Hopes for the Games, fears for aftermath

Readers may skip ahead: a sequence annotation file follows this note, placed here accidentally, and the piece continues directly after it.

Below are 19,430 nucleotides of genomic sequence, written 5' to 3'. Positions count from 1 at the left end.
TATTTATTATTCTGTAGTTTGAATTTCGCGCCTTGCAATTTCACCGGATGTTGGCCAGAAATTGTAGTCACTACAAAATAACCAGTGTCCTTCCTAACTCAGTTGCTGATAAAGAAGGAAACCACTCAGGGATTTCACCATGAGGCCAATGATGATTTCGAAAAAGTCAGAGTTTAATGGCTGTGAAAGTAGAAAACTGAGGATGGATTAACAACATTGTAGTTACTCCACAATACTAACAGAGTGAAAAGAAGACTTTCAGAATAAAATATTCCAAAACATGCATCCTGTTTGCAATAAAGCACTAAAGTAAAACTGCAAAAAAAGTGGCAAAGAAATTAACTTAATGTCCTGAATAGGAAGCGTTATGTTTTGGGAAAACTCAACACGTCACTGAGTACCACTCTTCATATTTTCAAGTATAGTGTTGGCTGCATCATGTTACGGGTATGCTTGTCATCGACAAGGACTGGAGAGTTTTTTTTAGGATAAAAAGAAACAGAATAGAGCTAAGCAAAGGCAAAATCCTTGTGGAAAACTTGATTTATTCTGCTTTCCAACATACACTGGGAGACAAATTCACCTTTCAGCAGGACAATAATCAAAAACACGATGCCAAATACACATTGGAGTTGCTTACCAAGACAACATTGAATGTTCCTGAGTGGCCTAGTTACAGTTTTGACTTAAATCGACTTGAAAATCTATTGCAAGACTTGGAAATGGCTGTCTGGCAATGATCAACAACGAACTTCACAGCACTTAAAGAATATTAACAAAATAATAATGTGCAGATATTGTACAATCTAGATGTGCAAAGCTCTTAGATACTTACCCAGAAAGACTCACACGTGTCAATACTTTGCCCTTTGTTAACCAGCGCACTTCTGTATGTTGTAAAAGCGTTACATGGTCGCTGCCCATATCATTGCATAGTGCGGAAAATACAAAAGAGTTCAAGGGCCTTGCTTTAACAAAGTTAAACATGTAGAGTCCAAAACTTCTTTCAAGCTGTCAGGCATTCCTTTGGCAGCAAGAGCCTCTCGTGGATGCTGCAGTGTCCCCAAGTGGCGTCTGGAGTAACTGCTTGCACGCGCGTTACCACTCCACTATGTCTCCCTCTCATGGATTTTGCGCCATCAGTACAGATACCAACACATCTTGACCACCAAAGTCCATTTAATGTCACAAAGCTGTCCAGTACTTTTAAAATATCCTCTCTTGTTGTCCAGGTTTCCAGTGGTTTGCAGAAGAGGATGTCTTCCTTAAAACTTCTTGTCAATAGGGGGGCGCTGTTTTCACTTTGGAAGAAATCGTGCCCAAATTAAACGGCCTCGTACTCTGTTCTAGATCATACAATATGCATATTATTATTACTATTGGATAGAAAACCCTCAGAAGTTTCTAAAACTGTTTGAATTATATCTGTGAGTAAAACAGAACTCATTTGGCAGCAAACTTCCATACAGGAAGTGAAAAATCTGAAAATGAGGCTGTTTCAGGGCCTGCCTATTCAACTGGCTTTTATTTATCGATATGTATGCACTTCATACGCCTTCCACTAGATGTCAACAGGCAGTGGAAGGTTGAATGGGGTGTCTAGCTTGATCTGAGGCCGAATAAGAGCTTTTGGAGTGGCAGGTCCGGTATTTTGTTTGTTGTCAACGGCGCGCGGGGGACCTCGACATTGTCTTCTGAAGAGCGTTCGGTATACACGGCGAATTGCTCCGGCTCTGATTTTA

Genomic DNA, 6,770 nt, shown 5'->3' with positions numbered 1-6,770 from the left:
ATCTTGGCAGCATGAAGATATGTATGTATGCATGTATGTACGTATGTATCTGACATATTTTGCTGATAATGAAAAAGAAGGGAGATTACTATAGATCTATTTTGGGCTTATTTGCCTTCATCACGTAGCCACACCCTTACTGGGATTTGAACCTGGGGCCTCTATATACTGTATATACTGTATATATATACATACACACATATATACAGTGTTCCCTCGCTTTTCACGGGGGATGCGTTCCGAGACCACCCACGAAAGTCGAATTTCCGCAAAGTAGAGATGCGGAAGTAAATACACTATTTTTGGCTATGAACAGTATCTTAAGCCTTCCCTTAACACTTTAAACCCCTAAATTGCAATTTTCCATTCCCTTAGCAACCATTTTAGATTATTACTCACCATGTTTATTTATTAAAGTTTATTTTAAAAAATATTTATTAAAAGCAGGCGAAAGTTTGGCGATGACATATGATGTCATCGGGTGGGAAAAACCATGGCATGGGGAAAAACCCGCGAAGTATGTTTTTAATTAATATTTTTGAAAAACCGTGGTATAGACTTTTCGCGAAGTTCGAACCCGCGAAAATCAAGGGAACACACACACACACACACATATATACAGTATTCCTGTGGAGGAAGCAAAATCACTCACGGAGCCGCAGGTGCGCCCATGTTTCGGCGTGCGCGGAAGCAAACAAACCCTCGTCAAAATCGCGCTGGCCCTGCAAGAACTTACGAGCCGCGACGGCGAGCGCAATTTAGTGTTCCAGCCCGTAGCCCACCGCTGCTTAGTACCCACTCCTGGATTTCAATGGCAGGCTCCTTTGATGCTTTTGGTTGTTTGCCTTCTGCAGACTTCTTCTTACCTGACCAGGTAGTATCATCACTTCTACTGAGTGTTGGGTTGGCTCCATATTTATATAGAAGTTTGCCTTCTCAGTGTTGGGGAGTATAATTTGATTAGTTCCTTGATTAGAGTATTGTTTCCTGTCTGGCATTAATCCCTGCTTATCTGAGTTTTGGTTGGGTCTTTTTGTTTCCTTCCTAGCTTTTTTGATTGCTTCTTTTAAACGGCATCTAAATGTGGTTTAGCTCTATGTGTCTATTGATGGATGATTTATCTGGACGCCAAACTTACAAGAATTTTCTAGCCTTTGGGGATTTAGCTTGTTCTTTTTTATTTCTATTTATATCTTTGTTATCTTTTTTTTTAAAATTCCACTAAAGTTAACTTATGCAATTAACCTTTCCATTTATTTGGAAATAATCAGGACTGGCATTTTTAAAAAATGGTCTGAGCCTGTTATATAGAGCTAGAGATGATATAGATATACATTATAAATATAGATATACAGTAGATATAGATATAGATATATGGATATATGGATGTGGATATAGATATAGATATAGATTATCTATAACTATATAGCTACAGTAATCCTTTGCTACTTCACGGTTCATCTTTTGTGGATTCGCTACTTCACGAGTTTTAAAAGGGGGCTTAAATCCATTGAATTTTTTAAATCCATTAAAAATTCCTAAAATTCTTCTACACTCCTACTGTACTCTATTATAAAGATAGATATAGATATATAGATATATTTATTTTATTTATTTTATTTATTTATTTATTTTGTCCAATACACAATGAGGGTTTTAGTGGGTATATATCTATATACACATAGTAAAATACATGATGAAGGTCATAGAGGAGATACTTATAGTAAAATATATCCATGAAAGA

An overwhelming majority of Greeks believe that the Athens 2004 Olympic Games will be a success but, in response to another question, have fears of unemployment and recession after the Games, according to a poll published yesterday by Kathimerini. The nationwide poll by MRB found that 39.4 percent of those polled believe that Greece will «definitely» organize a successful Olympiad, with another 44.9 percent saying it will «probably» succeed. That is, a total of 84.3 percent believe the Games will be a success, opposed to 3.5 percent who are sure they will fail, while another 9.6 percent believe they will «probably not» be a success. The optimists have been pulling away from the pessimists who now total 13.1 percent. In June 2000, the difference was 69.5 percent (of those who expected successful Games) to 22 percent. Last June, the difference was 80.6 percent to 14.3 percent. In other results from the same poll (conducted among 2,000 people from Sept. 23 to Oct. 8), only 0.8 percent of those polled said they believed the Olympics were among Greece’s three top problems. In another finding, 75.3 percent said they «fully agreed» that the Olympic preparations should not become a political issue in the runup to elections, with another 15.8 percent saying they were «quite» in agreement with this. In addition, 59.8 percent said a change in government (as elections are due by early May) will not affect the Olympic preparations either way, with those believing it will help improve or worsen preparations split almost evenly(19.8 percent to 17.3 percent, respectively). The majority of those polled disagreed with the premise that the Olympic preparations would affect their vote in the next elections, with 48 percent disagreeing «fully» and another 22.6 percent «probably» disagreeing. It is interesting to note that despite the optimism over the Games, there are fears for the day after. Asked to provide two issues which they expect to dominate the post-Olympiad era, respondents expressed very mixed feelings. They put unemployment at the top, with 37.7 percent, followed by economic recession (24.9 percent), pride (23.6 percent), insecurity (19.7 percent), optimism (15 percent), stagnation (15 percent), fear (12.6 percent), success (9.2 percent), confidence (8.6 percent), development (8.1 percent), disappointment (6.3 percent) and security (4.6 percent). Another 3 percent did not reply. Meanwhile, Athens 2004 Organizing Committee President Gianna Angelopoulos-Daskalaki has written to Kathimerini, taking exception to the paper’s interpretation of the poll finding that 0.8 percent place the Olympic preparations among the country’s top three problems.